Statistics Canada
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Income in Canada



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  1. In 2005, median after-tax income rose slightly by 1.6% from 2004 to $56,000, after adjusting for inflation, for most Canadian families with two or more people. Median after-tax income of unattached individuals remained stable at $21,400 in 2005.
  1. For the second consecutive year, Alberta families had the highest median after-tax income. Alberta families reported a median of $64,700 compared with $61,000 for Ontario families. Both were well above the national median of $56,000.
  1. Median market income of both families and singles remained virtually unchanged between 2004 and 2005. In 2005, the median market income of two-parent families with children was $72,800.
  1. The 20% of Canadian families and unattached individuals who took home the highest amount of after-tax income in 2005 collectively paid almost 60% of all personal income taxes that year, up from 50% in 1980. This change reflects, in part, increases in their share of total after-tax income and the redistributive nature of Canada’s personal income tax systems.
  1. An estimated 655,000 Canadian families were living in low income in 2005, 7.4% of all families. Some 788,000 children under 18 were living in low-income families, 11.7% of the total.

SLID data also showed:

  1. Average after-tax income in 2005 was $128,200 for the 20% of families with the highest incomes, compared with $22,800 for 20% with the lowest.
  1. The gap between the families with the lowest and highest incomes, an indication of income inequality, widened during the past decade. The gap between the top and bottom quintiles started at $83,800 in 1980, and fluctuated between $79,500 and $84,500 until 1996. By 2005, the gap had reached $105,400.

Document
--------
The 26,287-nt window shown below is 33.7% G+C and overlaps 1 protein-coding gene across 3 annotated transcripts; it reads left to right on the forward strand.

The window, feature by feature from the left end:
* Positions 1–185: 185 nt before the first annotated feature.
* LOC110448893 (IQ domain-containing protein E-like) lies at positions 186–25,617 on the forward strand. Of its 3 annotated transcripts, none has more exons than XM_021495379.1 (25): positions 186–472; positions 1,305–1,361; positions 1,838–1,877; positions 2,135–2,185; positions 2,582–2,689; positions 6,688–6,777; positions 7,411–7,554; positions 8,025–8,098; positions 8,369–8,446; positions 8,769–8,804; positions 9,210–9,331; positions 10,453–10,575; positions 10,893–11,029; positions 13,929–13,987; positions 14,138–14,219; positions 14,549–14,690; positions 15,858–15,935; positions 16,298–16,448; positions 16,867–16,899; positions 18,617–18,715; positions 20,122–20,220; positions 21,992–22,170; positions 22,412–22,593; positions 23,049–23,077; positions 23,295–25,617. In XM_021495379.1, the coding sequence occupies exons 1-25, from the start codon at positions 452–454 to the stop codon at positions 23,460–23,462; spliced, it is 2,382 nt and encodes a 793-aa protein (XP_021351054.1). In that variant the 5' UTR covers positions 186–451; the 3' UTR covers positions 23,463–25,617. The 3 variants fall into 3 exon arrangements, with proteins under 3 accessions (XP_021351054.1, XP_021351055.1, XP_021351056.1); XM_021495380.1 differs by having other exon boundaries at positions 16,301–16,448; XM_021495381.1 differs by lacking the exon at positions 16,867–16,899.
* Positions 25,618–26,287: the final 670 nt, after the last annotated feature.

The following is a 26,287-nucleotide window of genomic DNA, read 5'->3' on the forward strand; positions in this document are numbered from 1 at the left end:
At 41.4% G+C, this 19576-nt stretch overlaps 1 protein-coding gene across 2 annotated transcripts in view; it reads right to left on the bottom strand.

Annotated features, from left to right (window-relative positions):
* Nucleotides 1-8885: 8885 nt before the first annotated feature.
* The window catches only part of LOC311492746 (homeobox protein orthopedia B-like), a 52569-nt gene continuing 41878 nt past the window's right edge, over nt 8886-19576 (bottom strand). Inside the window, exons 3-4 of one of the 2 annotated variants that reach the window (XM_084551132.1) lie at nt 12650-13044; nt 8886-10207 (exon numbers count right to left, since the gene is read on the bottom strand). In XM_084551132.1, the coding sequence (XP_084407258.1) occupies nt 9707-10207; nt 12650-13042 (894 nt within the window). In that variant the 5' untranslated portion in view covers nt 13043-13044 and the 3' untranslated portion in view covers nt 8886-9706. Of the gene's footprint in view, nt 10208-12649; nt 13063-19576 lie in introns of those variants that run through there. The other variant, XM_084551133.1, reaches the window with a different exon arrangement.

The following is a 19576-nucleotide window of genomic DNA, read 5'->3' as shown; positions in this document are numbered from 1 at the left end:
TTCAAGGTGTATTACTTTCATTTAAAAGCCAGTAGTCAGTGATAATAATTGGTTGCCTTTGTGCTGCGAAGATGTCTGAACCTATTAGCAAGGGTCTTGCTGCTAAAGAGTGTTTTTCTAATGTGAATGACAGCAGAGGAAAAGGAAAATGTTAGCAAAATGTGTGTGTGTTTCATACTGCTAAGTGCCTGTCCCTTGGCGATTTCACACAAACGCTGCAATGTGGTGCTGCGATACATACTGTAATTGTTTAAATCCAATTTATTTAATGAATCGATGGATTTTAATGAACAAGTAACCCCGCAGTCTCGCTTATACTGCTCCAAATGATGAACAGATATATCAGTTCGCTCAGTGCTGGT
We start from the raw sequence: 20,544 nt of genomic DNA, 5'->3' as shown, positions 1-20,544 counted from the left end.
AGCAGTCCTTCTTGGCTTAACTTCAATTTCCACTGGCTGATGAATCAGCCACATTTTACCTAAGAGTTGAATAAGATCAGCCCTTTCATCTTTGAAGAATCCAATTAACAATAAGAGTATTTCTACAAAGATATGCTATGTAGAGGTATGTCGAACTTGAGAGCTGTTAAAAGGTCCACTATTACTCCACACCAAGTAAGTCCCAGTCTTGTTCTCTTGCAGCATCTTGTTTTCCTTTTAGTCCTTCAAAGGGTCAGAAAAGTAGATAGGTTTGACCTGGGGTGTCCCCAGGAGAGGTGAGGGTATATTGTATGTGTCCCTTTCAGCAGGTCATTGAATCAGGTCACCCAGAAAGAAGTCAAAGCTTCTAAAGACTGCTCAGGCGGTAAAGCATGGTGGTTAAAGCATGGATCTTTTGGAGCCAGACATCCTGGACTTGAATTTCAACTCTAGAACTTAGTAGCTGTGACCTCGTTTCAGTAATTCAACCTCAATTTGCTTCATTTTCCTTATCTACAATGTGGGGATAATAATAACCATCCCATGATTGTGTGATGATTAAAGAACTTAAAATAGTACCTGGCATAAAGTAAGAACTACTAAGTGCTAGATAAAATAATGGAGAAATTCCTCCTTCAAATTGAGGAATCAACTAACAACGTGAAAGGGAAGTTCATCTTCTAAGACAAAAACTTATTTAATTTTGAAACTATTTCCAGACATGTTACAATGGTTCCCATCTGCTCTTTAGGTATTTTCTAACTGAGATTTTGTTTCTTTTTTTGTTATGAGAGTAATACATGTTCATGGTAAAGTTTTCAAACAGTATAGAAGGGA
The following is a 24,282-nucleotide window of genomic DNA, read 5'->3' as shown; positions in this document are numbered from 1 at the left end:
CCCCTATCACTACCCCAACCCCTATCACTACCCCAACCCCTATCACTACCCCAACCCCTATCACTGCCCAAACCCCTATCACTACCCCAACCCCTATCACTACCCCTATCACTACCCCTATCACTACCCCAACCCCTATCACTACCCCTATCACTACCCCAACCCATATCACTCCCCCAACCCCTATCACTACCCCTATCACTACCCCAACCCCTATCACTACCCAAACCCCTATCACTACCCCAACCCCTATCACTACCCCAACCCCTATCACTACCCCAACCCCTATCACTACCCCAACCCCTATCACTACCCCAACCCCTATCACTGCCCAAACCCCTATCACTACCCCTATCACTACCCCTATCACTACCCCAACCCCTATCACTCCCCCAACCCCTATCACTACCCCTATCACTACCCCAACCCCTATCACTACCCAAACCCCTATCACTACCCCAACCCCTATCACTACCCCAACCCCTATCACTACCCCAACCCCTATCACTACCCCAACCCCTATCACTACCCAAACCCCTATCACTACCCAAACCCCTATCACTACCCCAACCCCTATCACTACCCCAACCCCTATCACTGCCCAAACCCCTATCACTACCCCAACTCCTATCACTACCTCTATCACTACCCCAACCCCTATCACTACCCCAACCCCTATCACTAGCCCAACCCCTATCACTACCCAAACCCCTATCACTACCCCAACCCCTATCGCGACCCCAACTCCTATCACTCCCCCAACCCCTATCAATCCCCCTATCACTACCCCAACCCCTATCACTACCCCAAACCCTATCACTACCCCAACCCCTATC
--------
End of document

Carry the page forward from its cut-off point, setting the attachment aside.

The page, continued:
1. In 2005, the average market income for families in the highest quintile was 12.8 times higher than those in the lowest quintile. However, once all government transfers are distributed, this ratio fell to 6.9 times higher. After taxes the average income for families in the highest quintile was 5.6 times higher than their counterparts in the lowest.
  1. Female lone-parent families saw a decline in their low income rates, from 36.0% in 2004 to 29.1% in 2005. This reflects an upward trend in market income in recent years driven by higher earnings and a larger proportion of earners.
  1. In 2005, about 3.4 million people were in low income. They accounted for 10.8% of all Canadians in 2005, compared with 11.4% in 2004 and well below the peak of 15.7% in 1996.
  1. In 2005, 320,000 children, just under one-half of all the children in low-income families, lived in female lone-parent families. However, the low-income rate for these children fell from 40.4% in 2004 to 33.4% in 2005.